In an earlier article on this website, I analyzed the series of missile tests conducted by North Korea in September and October 2021 and examined the security implications for Japan. Here, I will offer an update, presenting a summary of test launches, including of new missiles, between January and April 2022.
This period was marked by Pyongyang’s announcements suggesting a resumption of nuclear tests and intercontinental ballistic missile (ICBM) launches. Between the end of February and end of March, it launched hypersonic missiles and ground-based ballistic missiles with intermediate or longer ranges, as well as the new Hwasong-17 ICBM. On March 24, it launched a missile with a maximum range of 15,000 km on a “lofted” trajectory (firing missiles to a higher altitude and shorter horizontal distance). North Korea can thus be said to have resumed full-scale ICBM-class ballistic missile launches for the first time since November 2017.
January to March 2022
North Korea test fired a rapid succession of missiles—including new types—in September and October 2021, and the January–March 2022 period was similarly marked by a large number of launches. They were particularly numerous in January, when North Korea launched 11 missiles on seven occasions—the highest number ever in a single month—among them being a new type of hypersonic missile, as described below. In a major policy reversal, Pyongyang indicated in January that it would resume nuclear tests and launches of ICBMs.
There was little activity during February, but North Korea resumed its tests from the end of the month, conducting repeated launches of the ICBM-class Hwasong-17 before firing its first full-scale ICBM since November 2017 on March 24. (Missile specifications cited below are based on announcements by Japan’s Ministry of Defense unless otherwise noted.)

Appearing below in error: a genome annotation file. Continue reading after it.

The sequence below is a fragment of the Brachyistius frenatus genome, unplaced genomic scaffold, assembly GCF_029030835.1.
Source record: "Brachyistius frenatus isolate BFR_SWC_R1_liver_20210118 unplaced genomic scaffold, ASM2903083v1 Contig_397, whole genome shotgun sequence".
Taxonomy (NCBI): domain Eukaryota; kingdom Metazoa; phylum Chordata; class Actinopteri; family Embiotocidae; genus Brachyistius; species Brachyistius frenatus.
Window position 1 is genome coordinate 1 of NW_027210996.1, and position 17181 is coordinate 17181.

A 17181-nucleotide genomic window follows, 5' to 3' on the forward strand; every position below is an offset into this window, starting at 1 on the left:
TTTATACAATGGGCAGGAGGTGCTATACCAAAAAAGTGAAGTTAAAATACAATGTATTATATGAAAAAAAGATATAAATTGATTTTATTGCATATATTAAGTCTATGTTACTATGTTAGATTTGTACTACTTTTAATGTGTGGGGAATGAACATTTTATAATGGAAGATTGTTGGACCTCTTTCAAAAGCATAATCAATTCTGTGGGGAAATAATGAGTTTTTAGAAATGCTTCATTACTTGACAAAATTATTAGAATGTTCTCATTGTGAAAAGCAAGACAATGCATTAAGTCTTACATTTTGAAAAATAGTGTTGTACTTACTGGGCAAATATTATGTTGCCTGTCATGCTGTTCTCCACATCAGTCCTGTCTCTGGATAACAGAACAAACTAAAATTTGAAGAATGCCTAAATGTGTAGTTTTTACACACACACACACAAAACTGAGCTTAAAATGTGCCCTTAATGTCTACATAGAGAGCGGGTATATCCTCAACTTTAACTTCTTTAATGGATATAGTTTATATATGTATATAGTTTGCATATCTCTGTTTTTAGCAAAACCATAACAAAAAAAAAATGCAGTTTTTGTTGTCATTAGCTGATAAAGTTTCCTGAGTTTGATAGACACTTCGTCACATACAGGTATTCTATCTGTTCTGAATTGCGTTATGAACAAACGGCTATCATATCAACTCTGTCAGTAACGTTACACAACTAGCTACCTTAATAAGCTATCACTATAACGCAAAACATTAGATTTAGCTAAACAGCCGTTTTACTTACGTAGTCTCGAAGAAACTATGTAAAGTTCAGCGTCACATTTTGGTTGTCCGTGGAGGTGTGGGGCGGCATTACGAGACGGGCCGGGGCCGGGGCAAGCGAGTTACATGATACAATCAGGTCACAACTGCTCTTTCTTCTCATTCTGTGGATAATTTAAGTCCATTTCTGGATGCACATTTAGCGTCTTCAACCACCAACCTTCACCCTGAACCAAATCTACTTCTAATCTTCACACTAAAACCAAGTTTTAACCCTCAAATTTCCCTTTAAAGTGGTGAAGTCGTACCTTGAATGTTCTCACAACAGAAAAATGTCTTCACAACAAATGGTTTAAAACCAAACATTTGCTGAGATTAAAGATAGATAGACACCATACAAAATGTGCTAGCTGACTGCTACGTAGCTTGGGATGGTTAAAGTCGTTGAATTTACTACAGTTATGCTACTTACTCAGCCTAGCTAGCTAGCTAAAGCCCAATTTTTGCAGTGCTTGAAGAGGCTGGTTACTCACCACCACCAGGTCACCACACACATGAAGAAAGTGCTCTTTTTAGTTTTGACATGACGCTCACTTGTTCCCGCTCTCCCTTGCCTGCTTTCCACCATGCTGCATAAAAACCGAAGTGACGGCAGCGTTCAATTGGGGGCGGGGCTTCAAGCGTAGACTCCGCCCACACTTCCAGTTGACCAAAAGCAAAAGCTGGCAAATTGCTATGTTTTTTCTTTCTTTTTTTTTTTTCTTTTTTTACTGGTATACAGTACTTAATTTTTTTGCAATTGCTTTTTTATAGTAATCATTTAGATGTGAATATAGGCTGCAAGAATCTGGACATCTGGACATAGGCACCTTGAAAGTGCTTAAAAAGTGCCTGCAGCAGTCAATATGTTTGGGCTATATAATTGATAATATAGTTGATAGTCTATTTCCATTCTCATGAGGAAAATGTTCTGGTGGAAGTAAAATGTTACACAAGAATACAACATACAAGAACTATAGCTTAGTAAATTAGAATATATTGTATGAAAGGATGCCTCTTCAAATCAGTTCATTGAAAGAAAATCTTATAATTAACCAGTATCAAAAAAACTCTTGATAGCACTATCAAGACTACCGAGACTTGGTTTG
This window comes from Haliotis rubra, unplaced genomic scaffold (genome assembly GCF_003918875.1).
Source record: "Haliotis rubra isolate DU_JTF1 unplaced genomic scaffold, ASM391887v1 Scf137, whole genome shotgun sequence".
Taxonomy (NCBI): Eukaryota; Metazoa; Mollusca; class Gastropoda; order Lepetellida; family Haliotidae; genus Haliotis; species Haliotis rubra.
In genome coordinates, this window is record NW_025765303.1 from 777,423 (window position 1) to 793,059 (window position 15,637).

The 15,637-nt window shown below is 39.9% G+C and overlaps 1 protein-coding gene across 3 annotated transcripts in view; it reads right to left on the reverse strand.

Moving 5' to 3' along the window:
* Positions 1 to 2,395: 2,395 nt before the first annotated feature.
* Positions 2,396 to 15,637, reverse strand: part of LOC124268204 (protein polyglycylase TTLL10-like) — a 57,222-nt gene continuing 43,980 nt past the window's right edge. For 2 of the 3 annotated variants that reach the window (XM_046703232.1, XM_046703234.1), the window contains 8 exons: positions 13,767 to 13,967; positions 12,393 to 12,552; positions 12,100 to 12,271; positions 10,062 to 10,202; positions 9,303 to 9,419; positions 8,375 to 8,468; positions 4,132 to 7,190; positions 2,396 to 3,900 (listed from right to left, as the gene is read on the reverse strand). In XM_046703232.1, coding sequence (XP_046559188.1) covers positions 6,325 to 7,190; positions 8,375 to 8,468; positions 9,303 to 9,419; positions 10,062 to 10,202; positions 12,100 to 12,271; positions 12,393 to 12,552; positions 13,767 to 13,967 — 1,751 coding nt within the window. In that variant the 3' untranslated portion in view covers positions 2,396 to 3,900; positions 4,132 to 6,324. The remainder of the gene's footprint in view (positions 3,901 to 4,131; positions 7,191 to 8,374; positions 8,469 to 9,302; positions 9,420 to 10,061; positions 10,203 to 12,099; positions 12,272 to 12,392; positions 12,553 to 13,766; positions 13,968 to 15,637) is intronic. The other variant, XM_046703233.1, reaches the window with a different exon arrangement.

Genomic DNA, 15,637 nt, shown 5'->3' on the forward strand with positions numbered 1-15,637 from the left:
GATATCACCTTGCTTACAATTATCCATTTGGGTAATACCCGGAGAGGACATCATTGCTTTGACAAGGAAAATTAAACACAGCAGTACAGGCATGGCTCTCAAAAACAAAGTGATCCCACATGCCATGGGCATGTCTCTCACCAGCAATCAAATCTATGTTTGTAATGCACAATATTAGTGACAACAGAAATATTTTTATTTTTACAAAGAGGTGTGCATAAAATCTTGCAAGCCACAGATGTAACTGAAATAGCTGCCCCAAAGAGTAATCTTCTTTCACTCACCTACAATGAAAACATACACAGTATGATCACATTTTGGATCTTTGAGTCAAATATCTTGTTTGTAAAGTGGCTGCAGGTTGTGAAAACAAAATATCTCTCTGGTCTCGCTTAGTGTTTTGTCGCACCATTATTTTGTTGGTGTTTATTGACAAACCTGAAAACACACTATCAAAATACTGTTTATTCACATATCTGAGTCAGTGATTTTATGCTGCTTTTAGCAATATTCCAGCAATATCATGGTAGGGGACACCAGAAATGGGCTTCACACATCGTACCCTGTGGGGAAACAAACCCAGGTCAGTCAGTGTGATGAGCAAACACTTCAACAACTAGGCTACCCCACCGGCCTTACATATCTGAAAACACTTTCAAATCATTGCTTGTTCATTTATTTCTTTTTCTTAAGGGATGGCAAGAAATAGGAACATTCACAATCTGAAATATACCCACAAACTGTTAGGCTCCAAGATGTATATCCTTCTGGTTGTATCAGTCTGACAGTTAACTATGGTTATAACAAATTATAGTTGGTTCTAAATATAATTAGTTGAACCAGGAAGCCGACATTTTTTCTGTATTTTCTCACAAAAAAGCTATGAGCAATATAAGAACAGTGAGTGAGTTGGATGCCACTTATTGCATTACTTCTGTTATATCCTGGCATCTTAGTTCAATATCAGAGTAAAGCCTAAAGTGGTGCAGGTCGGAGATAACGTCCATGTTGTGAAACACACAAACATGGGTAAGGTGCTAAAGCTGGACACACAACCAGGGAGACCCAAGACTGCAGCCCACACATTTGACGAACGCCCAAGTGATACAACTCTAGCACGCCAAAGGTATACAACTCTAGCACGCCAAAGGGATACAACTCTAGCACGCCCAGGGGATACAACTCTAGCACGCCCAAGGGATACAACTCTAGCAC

Pyongyang conducted what it claimed to be a test launch of a hypersonic missile whose range, had it followed a normal ballistic trajectory, would have been about 500 km and whose maximum altitude was about 50km. The Korean Central News Agency (KCNA) reported that its range reached about 700 km, however, as it performed evasive maneuvers using flank mobility technology . The KCNA claimed the missile “made a 120 km lateral movement in the flight distance of the hypersonic gliding warhead from the initial launch azimuth to the target azimuth and precisely hit a set target 700 km away .” The South Korean Joint Chiefs of Staff (JCS) announced that it reached a maximum speed of Mach 6, while Japan’s Ministry of Defense said it was a new type of ballistic missile, believed to have been on display at the Self-Defense 2021 national defense exhibition held in October 2021. It was launched from Chagang Province.
North Korea again test fired a “hypersonic missile” on January 11. Its range was estimated to have been less than 700 km if on a normal ballistic trajectory but with the potential to reach over 700 km, and in fact it was observed maneuvering northward. The KCNA announced that “the hypersonic glide vehicle made glide jump flight from 600 km area before making a 240 km corkscrew maneuvering from the initial launch azimuth to the target azimuth and hitting the set target in waters 1,000 km off.” The missile is believed to have reached a maximum altitude of around 50 km and maximum speed of Mach 10. In addition to maneuvers characteristics of a hypersonic glide vehicle (HGV), it also exhibited flanking mobility, which would make it quite difficult to intercept with existing ballistic missile defense (BMD) systems. Like the test conducted a week earlier, the missile was launched from Chagang.
Two KN-23-class ballistic missiles were test fired by a “railway-borne missile regiment.” Their range, had they followed a normal ballistic trajectory, is believed to have been about 400 km with a maximum altitude of around 50 km. South Korea’s JCS reported that they reached a top speed of Mach 6. They were launched from Uiju, North Pyongan Province.